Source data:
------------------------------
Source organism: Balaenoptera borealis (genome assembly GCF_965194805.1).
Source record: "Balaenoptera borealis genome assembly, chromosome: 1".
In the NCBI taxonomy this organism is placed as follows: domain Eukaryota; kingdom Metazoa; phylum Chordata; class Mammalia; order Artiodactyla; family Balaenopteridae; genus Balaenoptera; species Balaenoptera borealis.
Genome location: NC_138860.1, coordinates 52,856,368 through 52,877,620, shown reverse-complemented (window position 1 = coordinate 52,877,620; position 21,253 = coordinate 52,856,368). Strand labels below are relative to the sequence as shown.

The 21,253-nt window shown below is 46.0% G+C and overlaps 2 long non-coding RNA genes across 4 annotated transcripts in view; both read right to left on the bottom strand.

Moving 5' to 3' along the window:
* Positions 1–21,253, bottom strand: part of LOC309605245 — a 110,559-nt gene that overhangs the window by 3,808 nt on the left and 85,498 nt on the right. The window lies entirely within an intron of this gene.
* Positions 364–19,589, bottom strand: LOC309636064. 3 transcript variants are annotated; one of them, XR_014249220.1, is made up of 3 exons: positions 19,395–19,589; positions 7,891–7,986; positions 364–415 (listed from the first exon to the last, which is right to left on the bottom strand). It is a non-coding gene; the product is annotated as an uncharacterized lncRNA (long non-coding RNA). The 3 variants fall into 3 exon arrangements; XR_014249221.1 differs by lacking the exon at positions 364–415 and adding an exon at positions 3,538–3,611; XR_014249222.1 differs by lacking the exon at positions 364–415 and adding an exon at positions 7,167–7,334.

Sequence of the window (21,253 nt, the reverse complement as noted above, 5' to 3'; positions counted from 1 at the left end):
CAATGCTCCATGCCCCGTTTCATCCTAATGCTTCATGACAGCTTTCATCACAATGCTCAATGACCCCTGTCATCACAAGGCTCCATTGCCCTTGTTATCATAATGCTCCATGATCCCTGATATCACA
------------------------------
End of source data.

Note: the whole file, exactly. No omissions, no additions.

Source organism: Balaenoptera borealis (genome assembly GCF_965194805.1).
Source record: "Balaenoptera borealis genome assembly, chromosome: 1".
In the NCBI taxonomy this organism is placed as follows: domain Eukaryota; kingdom Metazoa; phylum Chordata; class Mammalia; order Artiodactyla; family Balaenopteridae; genus Balaenoptera; species Balaenoptera borealis.
Genome location: NC_138860.1, coordinates 52,856,368 through 52,877,620, shown reverse-complemented (window position 1 = coordinate 52,877,620; position 21,253 = coordinate 52,856,368). Strand labels below are relative to the sequence as shown.

The 21,253-nt window shown below is 46.0% G+C and overlaps 2 long non-coding RNA genes across 4 annotated transcripts in view; both read right to left on the bottom strand.

Moving 5' to 3' along the window:
* Positions 1–21,253, bottom strand: part of LOC309605245 — a 110,559-nt gene that overhangs the window by 3,808 nt on the left and 85,498 nt on the right. The window lies entirely within an intron of this gene.
* Positions 364–19,589, bottom strand: LOC309636064. 3 transcript variants are annotated; one of them, XR_014249220.1, is made up of 3 exons: positions 19,395–19,589; positions 7,891–7,986; positions 364–415 (listed from the first exon to the last, which is right to left on the bottom strand). It is a non-coding gene; the product is annotated as an uncharacterized lncRNA (long non-coding RNA). The 3 variants fall into 3 exon arrangements; XR_014249221.1 differs by lacking the exon at positions 364–415 and adding an exon at positions 3,538–3,611; XR_014249222.1 differs by lacking the exon at positions 364–415 and adding an exon at positions 7,167–7,334.

Sequence of the window (21,253 nt, the reverse complement as noted above, 5' to 3'; positions counted from 1 at the left end):
CAATGCTCCATGCCCCGTTTCATCCTAATGCTTCATGACAGCTTTCATCACAATGCTCAATGACCCCTGTCATCACAAGGCTCCATTGCCCTTGTTATCATAATGCTCCATGATCCCTGATATCACA